published Sunday, January 1st, 2012

Small win against federal dictation

The humble incandescent light bulb became a symbol in recent years of overreaching federal government.

Today, Jan. 1, a federal law was supposed to take effect that would essentially begin phasing out traditional incandescent bulbs in favor of more energy-efficient -- but more expensive -- fluorescent bulbs.

We're completely in favor of people being able to buy the costlier bulbs if they wish, but it plainly wasn't federal business to mandate that.

Fortunately, recent legislation passed by Congress to pay for the continued functions of the federal government included a provision that postpones until at least October the imposition of the new light bulb rules.

That is a small victory for freedom and personal choice and a small defeat for big government.

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EaTn said...

Where are these same folks upset over the light bulb replacement, which is a true energy saving rule, when it comes to ethanol? If they're upset over the light bulb, they should be marching in the streets to protest this ridiculous law dictating that we convert our food farmlands into energy inefficient ethanol and shoot the price of food through the ceiling. The light bulb smoke-screen is another right-wing attempt to distract us away from real issues like ethanol.

January 1, 2012 at 6:29 a.m.
conservative said...

It should never have gotten this far.I recently found and purchased 14w cfls at Home Depot for a mere 50cent a piece( 4pack for 1.97$). With the cost of electricity, they will easily pay for themselves. But this should be MY choice and not a dictate from an all powerful federal government. This was Socialist thinking and should be a wakeup call to the control they want.

January 1, 2012 at 8:32 a.m.

Here's the reason why it's not going to be allowed to engage in interstate commerce for inefficient bulbs.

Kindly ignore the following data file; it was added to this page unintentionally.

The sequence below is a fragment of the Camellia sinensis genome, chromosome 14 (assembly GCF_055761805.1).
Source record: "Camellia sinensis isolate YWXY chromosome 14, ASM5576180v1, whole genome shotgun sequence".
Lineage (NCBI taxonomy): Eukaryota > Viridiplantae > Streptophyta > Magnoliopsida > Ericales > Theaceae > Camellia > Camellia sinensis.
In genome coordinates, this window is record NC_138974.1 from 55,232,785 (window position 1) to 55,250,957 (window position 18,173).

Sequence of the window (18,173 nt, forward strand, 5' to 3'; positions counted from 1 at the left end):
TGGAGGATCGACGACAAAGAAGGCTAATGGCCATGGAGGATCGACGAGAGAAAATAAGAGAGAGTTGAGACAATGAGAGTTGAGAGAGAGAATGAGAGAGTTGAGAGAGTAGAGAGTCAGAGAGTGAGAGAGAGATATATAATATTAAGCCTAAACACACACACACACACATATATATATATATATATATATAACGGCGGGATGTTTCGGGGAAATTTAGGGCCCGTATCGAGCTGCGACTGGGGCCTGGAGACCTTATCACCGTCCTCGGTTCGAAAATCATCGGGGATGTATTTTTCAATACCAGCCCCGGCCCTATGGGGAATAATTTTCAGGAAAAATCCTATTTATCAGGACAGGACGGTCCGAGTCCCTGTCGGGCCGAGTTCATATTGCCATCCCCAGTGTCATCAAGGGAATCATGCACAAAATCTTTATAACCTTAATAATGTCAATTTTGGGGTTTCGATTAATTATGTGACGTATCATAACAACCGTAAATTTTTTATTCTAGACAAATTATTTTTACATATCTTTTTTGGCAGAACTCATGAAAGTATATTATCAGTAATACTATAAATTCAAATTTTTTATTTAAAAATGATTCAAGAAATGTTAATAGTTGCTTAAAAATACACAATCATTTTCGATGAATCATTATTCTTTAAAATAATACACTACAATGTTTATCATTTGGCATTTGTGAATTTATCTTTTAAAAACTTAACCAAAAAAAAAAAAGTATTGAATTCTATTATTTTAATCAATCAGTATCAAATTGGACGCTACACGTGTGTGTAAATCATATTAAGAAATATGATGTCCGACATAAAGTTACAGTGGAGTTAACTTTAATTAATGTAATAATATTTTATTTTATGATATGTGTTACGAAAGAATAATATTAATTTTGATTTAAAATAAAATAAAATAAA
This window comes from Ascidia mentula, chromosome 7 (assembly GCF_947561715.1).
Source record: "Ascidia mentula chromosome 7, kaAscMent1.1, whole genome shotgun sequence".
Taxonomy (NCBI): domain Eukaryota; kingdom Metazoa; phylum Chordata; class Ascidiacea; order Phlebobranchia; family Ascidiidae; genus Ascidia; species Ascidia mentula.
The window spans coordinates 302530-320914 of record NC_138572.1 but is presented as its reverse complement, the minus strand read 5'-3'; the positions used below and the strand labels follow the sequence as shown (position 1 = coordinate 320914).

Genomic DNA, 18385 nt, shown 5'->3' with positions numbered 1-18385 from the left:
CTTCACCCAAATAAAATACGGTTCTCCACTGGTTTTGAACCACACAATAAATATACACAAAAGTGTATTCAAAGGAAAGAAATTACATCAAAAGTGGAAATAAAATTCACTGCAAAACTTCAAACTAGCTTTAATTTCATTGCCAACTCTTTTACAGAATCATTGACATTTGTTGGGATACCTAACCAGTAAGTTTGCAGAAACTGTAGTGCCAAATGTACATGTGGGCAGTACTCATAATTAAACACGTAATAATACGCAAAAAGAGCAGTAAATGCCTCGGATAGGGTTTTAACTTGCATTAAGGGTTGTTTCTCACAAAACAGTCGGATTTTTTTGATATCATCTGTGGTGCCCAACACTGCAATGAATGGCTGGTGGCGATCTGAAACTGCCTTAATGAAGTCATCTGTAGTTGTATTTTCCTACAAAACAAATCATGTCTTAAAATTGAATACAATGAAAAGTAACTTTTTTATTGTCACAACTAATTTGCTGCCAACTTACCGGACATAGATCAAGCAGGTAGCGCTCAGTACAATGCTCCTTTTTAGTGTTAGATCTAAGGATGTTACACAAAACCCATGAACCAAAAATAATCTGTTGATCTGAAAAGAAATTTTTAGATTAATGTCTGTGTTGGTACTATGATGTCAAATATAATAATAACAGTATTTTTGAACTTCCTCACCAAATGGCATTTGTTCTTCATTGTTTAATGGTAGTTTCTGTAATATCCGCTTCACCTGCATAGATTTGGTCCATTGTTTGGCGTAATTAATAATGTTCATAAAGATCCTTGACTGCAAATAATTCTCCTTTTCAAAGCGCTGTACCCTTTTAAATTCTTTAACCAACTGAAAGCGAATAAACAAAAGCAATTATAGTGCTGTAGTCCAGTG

Because the electricity consumers buy is produced in ways that impact others who did not get to make a choice. As long as electricity comes from coal power plants, it will be poisoning the air for others.

It's the same reason a company can't produce a car without emission controls, or that doesn't meet mileage standards. Or safety standards. And this is not just a national problem, but an international one. Other countries are concerned about what we're doing to their air, just as we are concerned about what they're doing to ours. That's right, this isn't just the federal government acting on its own, but a result of a diplomatic discussion among a host of nations.

How else would you have that problem be solved? War? Phase-out of all fossil fuel power plants? Much as I might consider those solutions desirable, for various reasons they aren't preferable.

But they aren't stopping you from buying the bulbs, just the bulbs from being sold if they don't meet the efficiency targets. Why did they set an efficiency target? Because of the impact of the pollution from power production. Don't like that? Then give us a better price to switch over electrical production to something far cleaner.

And no, opinion-writer, a CFL or LED is not costlier than an incandescent bulb. Don't believe me? Try buying all the incandescent replacements you'd need at once, AND the electricity.